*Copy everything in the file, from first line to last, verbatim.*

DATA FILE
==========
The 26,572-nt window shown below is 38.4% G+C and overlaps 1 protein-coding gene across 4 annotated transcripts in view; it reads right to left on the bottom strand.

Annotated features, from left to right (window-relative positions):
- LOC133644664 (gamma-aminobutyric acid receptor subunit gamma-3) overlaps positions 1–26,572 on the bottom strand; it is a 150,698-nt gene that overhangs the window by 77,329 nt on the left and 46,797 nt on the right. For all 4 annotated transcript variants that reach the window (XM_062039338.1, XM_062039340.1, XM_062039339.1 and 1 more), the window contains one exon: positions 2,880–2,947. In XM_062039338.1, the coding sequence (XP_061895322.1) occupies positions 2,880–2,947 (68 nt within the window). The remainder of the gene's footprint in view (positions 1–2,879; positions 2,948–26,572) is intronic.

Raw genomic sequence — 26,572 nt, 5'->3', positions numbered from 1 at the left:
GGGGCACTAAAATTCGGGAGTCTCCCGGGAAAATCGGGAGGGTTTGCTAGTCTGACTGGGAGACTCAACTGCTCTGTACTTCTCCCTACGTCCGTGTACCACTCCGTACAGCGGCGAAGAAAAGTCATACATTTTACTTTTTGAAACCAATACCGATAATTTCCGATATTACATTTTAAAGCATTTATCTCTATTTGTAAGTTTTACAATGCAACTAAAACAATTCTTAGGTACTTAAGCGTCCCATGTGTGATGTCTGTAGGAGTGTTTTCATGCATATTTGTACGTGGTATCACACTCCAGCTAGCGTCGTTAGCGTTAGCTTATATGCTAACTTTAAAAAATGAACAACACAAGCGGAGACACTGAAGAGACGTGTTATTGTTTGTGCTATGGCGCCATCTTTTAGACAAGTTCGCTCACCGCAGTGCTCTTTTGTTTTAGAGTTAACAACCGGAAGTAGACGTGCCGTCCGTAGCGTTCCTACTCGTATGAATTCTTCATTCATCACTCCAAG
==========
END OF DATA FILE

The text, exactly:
The 26,572-nt window shown below is 38.4% G+C and overlaps 1 protein-coding gene across 4 annotated transcripts in view; it reads right to left on the bottom strand.

Annotated features, from left to right (window-relative positions):
- LOC133644664 (gamma-aminobutyric acid receptor subunit gamma-3) overlaps positions 1–26,572 on the bottom strand; it is a 150,698-nt gene that overhangs the window by 77,329 nt on the left and 46,797 nt on the right. For all 4 annotated transcript variants that reach the window (XM_062039338.1, XM_062039340.1, XM_062039339.1 and 1 more), the window contains one exon: positions 2,880–2,947. In XM_062039338.1, the coding sequence (XP_061895322.1) occupies positions 2,880–2,947 (68 nt within the window). The remainder of the gene's footprint in view (positions 1–2,879; positions 2,948–26,572) is intronic.

Raw genomic sequence — 26,572 nt, 5'->3', positions numbered from 1 at the left:
GGGGCACTAAAATTCGGGAGTCTCCCGGGAAAATCGGGAGGGTTTGCTAGTCTGACTGGGAGACTCAACTGCTCTGTACTTCTCCCTACGTCCGTGTACCACTCCGTACAGCGGCGAAGAAAAGTCATACATTTTACTTTTTGAAACCAATACCGATAATTTCCGATATTACATTTTAAAGCATTTATCTCTATTTGTAAGTTTTACAATGCAACTAAAACAATTCTTAGGTACTTAAGCGTCCCATGTGTGATGTCTGTAGGAGTGTTTTCATGCATATTTGTACGTGGTATCACACTCCAGCTAGCGTCGTTAGCGTTAGCTTATATGCTAACTTTAAAAAATGAACAACACAAGCGGAGACACTGAAGAGACGTGTTATTGTTTGTGCTATGGCGCCATCTTTTAGACAAGTTCGCTCACCGCAGTGCTCTTTTGTTTTAGAGTTAACAACCGGAAGTAGACGTGCCGTCCGTAGCGTTCCTACTCGTATGAATTCTTCATTCATCACTCCAAG